Most of the time, if something crashes on your Mac, it's just one app. But other times, your whole system goes down thanks to a kernel panic. When that happens, here's what to do.
If you’re running OS X 10.8 or later, immediately after your Mac restarts on its own you’ll see a dialog box asking whether you want to reopen the apps that were open before the crash. Click Open; if the kernel panic recurs, one of the running apps is a likely culprit, so click Cancel the next time around. Either way, another dialog box will ask if you want to see more information and report the problem to Apple. You probably do, so click Report. You may be unable to make heads or tails of the technical details, but glance over them and then click OK to send the report to Apple.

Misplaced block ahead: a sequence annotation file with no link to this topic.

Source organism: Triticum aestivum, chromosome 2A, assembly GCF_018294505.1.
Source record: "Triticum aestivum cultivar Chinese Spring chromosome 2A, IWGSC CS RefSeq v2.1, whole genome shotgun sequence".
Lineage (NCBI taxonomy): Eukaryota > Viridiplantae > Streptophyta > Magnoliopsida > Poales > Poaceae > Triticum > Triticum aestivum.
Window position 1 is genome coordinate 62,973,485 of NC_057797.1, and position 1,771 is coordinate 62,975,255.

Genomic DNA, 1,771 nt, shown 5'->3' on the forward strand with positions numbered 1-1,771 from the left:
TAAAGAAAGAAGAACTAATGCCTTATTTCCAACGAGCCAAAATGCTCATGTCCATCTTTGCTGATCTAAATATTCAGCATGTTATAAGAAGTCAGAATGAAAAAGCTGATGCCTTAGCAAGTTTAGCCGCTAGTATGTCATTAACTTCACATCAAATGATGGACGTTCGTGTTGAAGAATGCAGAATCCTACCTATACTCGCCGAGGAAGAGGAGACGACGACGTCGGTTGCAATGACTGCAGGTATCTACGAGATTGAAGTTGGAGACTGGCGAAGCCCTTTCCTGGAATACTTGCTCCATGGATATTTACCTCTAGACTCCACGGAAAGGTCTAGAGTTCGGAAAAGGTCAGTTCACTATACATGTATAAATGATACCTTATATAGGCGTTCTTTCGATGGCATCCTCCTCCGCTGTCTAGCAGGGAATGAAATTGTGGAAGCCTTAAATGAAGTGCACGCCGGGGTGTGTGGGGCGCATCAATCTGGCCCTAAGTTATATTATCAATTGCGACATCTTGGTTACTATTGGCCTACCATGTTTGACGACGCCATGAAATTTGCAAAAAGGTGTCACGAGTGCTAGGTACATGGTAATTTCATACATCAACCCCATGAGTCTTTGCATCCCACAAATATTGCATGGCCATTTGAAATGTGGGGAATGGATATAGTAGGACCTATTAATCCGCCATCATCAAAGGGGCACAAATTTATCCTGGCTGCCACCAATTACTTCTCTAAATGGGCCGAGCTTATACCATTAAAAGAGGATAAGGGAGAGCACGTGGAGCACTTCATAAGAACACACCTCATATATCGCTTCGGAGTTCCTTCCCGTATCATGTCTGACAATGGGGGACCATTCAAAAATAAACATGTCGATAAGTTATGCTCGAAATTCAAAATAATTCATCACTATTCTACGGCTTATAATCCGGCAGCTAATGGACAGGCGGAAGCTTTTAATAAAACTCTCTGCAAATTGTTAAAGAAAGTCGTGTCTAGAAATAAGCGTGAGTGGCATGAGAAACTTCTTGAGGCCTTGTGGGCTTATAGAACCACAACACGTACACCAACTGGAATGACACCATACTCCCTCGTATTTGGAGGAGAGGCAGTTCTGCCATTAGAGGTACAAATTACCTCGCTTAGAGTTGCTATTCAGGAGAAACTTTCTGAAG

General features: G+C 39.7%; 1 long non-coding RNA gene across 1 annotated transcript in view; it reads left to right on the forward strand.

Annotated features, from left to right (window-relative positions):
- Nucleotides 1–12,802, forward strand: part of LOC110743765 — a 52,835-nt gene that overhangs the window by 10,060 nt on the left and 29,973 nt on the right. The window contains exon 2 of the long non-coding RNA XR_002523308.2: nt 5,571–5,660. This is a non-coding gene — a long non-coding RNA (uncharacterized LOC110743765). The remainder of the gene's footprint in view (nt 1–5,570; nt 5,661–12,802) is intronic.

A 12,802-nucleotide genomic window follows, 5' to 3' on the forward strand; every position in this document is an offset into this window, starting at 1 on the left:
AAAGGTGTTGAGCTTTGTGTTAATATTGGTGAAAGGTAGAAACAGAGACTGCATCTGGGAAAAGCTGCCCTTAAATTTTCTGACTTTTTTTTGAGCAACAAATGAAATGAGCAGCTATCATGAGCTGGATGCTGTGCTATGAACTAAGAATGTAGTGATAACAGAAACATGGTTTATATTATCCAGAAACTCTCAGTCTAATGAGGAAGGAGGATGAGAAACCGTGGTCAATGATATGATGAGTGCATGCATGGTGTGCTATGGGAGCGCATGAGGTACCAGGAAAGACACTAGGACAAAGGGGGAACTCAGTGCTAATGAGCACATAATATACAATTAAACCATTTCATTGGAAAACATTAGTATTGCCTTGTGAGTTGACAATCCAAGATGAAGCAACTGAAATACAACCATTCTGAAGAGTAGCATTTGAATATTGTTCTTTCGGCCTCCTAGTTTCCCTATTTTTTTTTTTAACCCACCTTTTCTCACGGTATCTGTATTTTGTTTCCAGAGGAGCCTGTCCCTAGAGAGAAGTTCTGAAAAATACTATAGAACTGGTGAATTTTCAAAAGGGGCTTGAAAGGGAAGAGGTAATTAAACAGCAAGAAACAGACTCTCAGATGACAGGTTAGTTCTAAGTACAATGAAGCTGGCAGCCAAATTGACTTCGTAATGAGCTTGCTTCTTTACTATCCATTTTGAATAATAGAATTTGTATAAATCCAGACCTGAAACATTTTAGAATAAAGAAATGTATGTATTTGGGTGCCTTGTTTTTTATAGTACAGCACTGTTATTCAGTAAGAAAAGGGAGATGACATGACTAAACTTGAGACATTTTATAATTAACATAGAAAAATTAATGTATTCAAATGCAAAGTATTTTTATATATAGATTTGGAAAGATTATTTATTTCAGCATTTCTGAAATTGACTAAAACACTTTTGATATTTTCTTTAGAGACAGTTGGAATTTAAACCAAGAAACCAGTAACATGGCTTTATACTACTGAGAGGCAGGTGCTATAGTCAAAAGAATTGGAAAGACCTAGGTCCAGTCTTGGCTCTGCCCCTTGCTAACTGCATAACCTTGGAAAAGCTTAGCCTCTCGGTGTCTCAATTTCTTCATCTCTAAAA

If you’re seeing repeated kernel panics, try the following things until they go away.
Do a safe boot: Restart your Mac and hold down the Shift key until you see the gray Apple logo. Doing so temporarily disables some software that could cause problems and runs some cleanup processes. If the kernel panic doesn’t recur, restart again normally.
Update your software: Outdated software is frequently implicated in kernel panics. This may include OS X itself and, very rarely, regular applications. More often it involves low-level software like kernel extensions and drivers. If you’ve installed software that goes with peripherals (network adapters, audio interfaces, graphics cards, input devices, etc.) or antivirus, file-system, or screen-capture tools, those should be the first you check for newer versions. Choose Software Update from the Apple menu to update OS X, Apple apps, and items purchased from the Mac App Store; for other apps, use a built-in updater or check the developer’s website.